By Marie McGee
There was a decided chill to the thin mountain air as our group of thirteen campers gathered at dawn on our final day on Mt. Lemmon. ‘Cold’ isn’t usually the first word that comes to mind when one thinks of August in Arizona, but at an altitude of over 7000 feet, Rose Canyon Campground was raised well above the blazing desert heat below. The mountain coniferous habitat supported at this altitude also meant that we were experiencing a unique array of bird life. Sighting Red Crossbills and Steller’s Jay brought to mind birding in the Rocky Mountains, while Arizona specialties such as Yellow-eyed Juncos roamed underfoot and firecracker-bright Red-faced Warblers flitted above.
The birds were just beginning to sing as we set off before breakfast for one last morning of birding near the campsite. Away up the hill abutting our campground, a Greater Pewee called. We had already encountered several Western Wood-Pewees, but had yet to set eyes on their larger relative, so we ascended the steep slope in pursuit of the flycatcher. By the time we reached the crest of the hill, however, the only sound was that of our own labored breathing. There’s nothing like hiking in the mountains to make you feel out of shape! Once we had regained our breath we set off again, this time working down across the hillside and over a shallow creek that fed into our next destination, Rose Canyon Lake. Here we hoped to catch a glimpse of a reported Common Black-Hawk, which had eluded us on three previous trips to the lake. As we hiked, I paused to nibble on juicy sprigs of woodsorrel, the tangy plant refreshing my dry mouth.
A few fishermen were at the lake when we arrived, and they informed us that the hawk had already come and gone that morning. Hoping that it might return, we scrambled up the rocky incline that sheltered the still water to a plateau which commanded an excellent view of both the lake and the tree-lined slopes surrounding it.
The sun rose higher over the tree line as we continued our vigil, providing pleasant warmth. Somewhere off in the distance, a Northern Pygmy Owl tooted his two note staccato, and a pair of Mallards dabbled in the still waters of the lake. As we noted these one of our leaders, Michael O’Brien, made another observation. “You know,” he said, “I really don’t like sitting waiting for a bird to show up.”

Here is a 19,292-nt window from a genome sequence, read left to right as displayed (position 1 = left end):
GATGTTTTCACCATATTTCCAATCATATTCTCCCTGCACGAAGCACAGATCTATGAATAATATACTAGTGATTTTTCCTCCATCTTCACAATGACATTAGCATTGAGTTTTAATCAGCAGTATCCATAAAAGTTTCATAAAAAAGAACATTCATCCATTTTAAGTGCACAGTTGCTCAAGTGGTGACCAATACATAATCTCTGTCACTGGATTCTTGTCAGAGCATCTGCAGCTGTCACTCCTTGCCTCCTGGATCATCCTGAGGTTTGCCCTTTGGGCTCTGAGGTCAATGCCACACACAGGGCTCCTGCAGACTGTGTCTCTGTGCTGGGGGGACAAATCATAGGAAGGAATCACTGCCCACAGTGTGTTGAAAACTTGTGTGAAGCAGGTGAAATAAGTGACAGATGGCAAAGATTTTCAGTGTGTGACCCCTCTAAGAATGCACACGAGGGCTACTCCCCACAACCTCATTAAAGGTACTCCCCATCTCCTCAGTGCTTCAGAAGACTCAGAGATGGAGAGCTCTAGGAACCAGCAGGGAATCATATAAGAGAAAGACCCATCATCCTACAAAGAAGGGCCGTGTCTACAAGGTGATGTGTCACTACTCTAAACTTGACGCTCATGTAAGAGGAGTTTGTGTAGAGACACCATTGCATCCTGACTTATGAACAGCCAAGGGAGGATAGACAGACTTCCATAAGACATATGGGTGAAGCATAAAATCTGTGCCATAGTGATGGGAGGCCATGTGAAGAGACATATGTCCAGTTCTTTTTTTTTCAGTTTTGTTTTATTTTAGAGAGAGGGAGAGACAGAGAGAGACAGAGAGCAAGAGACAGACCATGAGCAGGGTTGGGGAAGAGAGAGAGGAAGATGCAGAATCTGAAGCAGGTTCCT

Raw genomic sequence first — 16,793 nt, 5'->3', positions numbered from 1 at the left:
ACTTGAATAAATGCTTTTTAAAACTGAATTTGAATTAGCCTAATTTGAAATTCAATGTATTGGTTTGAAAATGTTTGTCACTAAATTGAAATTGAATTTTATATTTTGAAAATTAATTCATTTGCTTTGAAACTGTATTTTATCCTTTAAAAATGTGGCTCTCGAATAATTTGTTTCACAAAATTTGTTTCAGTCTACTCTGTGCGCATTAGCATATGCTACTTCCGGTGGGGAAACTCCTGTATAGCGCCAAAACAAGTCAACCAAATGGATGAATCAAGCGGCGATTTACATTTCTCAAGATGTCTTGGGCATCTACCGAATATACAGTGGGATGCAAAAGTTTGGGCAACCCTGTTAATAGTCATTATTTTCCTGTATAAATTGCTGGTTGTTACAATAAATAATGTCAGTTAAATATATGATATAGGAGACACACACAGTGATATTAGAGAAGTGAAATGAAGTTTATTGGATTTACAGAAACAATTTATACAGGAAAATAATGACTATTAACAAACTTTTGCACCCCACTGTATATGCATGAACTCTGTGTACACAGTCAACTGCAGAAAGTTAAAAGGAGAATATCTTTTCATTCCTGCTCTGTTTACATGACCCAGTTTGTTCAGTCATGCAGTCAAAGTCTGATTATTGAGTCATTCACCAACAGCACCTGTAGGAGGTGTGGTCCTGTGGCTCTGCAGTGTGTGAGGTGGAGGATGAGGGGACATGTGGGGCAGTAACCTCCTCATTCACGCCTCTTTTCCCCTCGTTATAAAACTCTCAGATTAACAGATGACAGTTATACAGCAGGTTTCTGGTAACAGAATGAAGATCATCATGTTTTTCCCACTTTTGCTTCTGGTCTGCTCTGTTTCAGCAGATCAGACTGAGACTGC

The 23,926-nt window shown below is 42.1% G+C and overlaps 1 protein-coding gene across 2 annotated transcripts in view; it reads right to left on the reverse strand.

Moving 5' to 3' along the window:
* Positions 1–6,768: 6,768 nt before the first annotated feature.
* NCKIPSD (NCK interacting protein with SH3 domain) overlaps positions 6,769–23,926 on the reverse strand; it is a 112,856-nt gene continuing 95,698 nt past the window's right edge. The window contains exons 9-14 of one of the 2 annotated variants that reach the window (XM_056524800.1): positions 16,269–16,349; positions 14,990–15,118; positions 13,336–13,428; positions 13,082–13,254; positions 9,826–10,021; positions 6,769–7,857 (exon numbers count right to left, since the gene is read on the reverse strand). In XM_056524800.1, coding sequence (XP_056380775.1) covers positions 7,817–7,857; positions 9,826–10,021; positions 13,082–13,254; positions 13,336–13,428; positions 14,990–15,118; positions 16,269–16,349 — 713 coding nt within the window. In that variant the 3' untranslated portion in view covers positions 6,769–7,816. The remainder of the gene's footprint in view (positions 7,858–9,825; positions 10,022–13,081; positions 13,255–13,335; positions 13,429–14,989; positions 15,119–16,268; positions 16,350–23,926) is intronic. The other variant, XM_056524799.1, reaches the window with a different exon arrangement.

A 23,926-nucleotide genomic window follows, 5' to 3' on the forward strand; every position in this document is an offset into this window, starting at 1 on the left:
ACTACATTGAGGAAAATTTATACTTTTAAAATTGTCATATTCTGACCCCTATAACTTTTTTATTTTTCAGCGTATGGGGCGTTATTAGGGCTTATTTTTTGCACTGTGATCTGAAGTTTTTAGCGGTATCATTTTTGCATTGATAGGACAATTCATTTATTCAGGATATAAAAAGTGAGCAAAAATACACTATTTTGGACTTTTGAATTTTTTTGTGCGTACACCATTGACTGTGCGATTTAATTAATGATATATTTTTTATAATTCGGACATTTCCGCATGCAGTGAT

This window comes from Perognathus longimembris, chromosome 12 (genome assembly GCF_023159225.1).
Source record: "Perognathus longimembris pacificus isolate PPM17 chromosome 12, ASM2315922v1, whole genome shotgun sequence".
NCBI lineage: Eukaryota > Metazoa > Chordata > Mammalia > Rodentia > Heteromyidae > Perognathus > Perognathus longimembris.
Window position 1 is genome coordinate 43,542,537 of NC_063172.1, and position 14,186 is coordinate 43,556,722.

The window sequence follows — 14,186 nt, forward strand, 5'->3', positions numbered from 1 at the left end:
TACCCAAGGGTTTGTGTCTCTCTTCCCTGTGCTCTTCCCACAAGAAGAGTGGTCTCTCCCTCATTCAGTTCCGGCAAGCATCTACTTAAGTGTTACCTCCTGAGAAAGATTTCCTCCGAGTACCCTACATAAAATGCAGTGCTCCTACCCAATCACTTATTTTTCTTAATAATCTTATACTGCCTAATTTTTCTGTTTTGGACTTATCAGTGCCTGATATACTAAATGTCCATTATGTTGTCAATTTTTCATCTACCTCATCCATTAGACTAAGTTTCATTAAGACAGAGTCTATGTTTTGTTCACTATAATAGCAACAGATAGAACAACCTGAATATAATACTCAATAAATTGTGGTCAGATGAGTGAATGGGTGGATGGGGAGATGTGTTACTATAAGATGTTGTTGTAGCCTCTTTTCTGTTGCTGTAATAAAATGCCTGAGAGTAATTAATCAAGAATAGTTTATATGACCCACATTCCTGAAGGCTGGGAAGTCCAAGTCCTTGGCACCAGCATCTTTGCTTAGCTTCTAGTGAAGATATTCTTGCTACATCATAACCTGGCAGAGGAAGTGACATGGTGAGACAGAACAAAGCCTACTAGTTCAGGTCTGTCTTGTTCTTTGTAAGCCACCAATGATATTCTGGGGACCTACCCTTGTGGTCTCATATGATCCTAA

I could certainly relate to that. Memories surfaced of standing outside in whipping winds and sub-zero temperatures…
But he continued, “One activity that I really do enjoy is a doing a Big Sit.” A Big Sit is traditionally conducted over a 24-hour period within a 17-foot diameter circle, but this was a casual count and we adhered more closely to the spirit than to the letter of the law. Instead of focusing on the one bird that we weren’t seeing, we simply tried to detect as many birds as possible from our outpost.
A pair of Common Ravens offered an excellent opportunity to pause for a lesson in molt. The more dapper of the two was a juvenile, in clean fresh plumage. His adult companion gave away his age as he was scraggly in the middle of pre-basic molt, with a gap in his central tail feathers like two missing front teeth.
Another camper had been scanning the north slopes beyond the dam. He grabbed everybody’s attention when he announced, “I think I have a Greater Pewee.” Sure enough, in the middle of a distant clump of trees was the large flycatcher that had eluded us earlier in the morning. It was an impressive spot! We all lined up for distant scope views of this life bird, only for it to take wing and alight much closer to the group on a characteristic perch in a dead snag. Silhouetted against the sky he sat, stately and distinguished with his perfect upright posture, letting out a clear, “Ho-say ma-ree-ah.”
After the pewee departed, we lingered a little longer by the lake, exploring the rocks for lizards and remaining alert to notice individual Townsend’s, Wilson’s, and Black-throated Gray warblers. The morning was wearing on, however, and we had yet to break camp and breakfast before departing the Santa Catalinas for the Chiricahua Mountains. As we headed back to camp I was sad to end our time on Mt. Lemmon, our first introduction to Arizona’s beautiful and diverse sky islands. But Camp Chiricahua was only just beginning, and the next seven days would hold even more wonderful birds, nature and places to discover.
Learn more about Camp Chiricachua here.
About the author: Marie McGee is an 18-year-old young birder living in Southeast Michigan and has been birding since the the start of high school. She has been homeschooled since first grade and recently started college at Oakland University in Rochester, Michigan, where she is hard at work expanding the campus bird list.